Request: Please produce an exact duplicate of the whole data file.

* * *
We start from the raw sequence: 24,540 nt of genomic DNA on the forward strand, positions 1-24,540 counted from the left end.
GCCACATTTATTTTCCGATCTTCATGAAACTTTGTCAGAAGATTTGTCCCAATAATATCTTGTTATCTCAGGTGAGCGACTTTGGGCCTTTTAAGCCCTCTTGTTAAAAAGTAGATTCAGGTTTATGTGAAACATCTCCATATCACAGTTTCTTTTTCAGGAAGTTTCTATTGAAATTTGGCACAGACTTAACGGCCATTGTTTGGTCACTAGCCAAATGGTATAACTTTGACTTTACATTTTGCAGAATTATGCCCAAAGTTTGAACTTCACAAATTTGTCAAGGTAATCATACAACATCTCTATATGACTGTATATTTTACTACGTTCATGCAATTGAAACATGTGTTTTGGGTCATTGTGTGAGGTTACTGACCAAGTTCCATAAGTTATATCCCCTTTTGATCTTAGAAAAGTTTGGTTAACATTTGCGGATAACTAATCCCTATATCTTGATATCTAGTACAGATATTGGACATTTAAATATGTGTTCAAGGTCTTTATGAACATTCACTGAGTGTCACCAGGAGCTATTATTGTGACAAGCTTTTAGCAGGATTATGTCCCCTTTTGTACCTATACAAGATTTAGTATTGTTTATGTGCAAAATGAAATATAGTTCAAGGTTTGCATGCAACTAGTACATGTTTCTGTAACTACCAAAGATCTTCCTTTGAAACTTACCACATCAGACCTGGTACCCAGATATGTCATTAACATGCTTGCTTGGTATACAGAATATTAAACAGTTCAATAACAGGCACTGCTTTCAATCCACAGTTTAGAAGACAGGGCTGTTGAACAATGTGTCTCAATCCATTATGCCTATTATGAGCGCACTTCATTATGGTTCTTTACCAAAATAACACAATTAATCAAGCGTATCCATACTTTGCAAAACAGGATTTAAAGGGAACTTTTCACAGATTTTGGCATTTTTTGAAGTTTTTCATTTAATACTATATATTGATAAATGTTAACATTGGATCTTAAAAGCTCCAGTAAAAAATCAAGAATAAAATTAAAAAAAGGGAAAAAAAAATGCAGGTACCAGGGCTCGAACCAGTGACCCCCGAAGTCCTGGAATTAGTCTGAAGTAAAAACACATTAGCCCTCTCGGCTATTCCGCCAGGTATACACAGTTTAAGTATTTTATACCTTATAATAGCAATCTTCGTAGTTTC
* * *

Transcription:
We start from the raw sequence: 24,540 nt of genomic DNA on the forward strand, positions 1-24,540 counted from the left end.
GCCACATTTATTTTCCGATCTTCATGAAACTTTGTCAGAAGATTTGTCCCAATAATATCTTGTTATCTCAGGTGAGCGACTTTGGGCCTTTTAAGCCCTCTTGTTAAAAAGTAGATTCAGGTTTATGTGAAACATCTCCATATCACAGTTTCTTTTTCAGGAAGTTTCTATTGAAATTTGGCACAGACTTAACGGCCATTGTTTGGTCACTAGCCAAATGGTATAACTTTGACTTTACATTTTGCAGAATTATGCCCAAAGTTTGAACTTCACAAATTTGTCAAGGTAATCATACAACATCTCTATATGACTGTATATTTTACTACGTTCATGCAATTGAAACATGTGTTTTGGGTCATTGTGTGAGGTTACTGACCAAGTTCCATAAGTTATATCCCCTTTTGATCTTAGAAAAGTTTGGTTAACATTTGCGGATAACTAATCCCTATATCTTGATATCTAGTACAGATATTGGACATTTAAATATGTGTTCAAGGTCTTTATGAACATTCACTGAGTGTCACCAGGAGCTATTATTGTGACAAGCTTTTAGCAGGATTATGTCCCCTTTTGTACCTATACAAGATTTAGTATTGTTTATGTGCAAAATGAAATATAGTTCAAGGTTTGCATGCAACTAGTACATGTTTCTGTAACTACCAAAGATCTTCCTTTGAAACTTACCACATCAGACCTGGTACCCAGATATGTCATTAACATGCTTGCTTGGTATACAGAATATTAAACAGTTCAATAACAGGCACTGCTTTCAATCCACAGTTTAGAAGACAGGGCTGTTGAACAATGTGTCTCAATCCATTATGCCTATTATGAGCGCACTTCATTATGGTTCTTTACCAAAATAACACAATTAATCAAGCGTATCCATACTTTGCAAAACAGGATTTAAAGGGAACTTTTCACAGATTTTGGCATTTTTTGAAGTTTTTCATTTAATACTATATATTGATAAATGTTAACATTGGATCTTAAAAGCTCCAGTAAAAAATCAAGAATAAAATTAAAAAAAGGGAAAAAAAAATGCAGGTACCAGGGCTCGAACCAGTGACCCCCGAAGTCCTGGAATTAGTCTGAAGTAAAAACACATTAGCCCTCTCGGCTATTCCGCCAGGTATACACAGTTTAAGTATTTTATACCTTATAATAGCAATCTTCGTAGTTTC